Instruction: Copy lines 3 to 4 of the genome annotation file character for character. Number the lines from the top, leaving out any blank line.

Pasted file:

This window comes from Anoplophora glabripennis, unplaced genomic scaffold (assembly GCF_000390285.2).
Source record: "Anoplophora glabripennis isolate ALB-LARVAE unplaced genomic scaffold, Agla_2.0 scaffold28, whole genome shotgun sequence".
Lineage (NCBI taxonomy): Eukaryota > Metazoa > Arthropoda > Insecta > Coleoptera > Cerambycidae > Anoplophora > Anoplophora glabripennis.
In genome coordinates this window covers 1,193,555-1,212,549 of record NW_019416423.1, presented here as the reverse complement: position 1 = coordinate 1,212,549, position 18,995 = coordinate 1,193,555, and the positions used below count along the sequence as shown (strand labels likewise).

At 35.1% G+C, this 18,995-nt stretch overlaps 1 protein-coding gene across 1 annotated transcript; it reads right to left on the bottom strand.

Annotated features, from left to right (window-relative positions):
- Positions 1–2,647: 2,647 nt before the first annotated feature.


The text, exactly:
Lineage (NCBI taxonomy): Eukaryota > Metazoa > Arthropoda > Insecta > Coleoptera > Cerambycidae > Anoplophora > Anoplophora glabripennis.
In genome coordinates this window covers 1,193,555-1,212,549 of record NW_019416423.1, presented here as the reverse complement: position 1 = coordinate 1,212,549, position 18,995 = coordinate 1,193,555, and the positions used below count along the sequence as shown (strand labels likewise).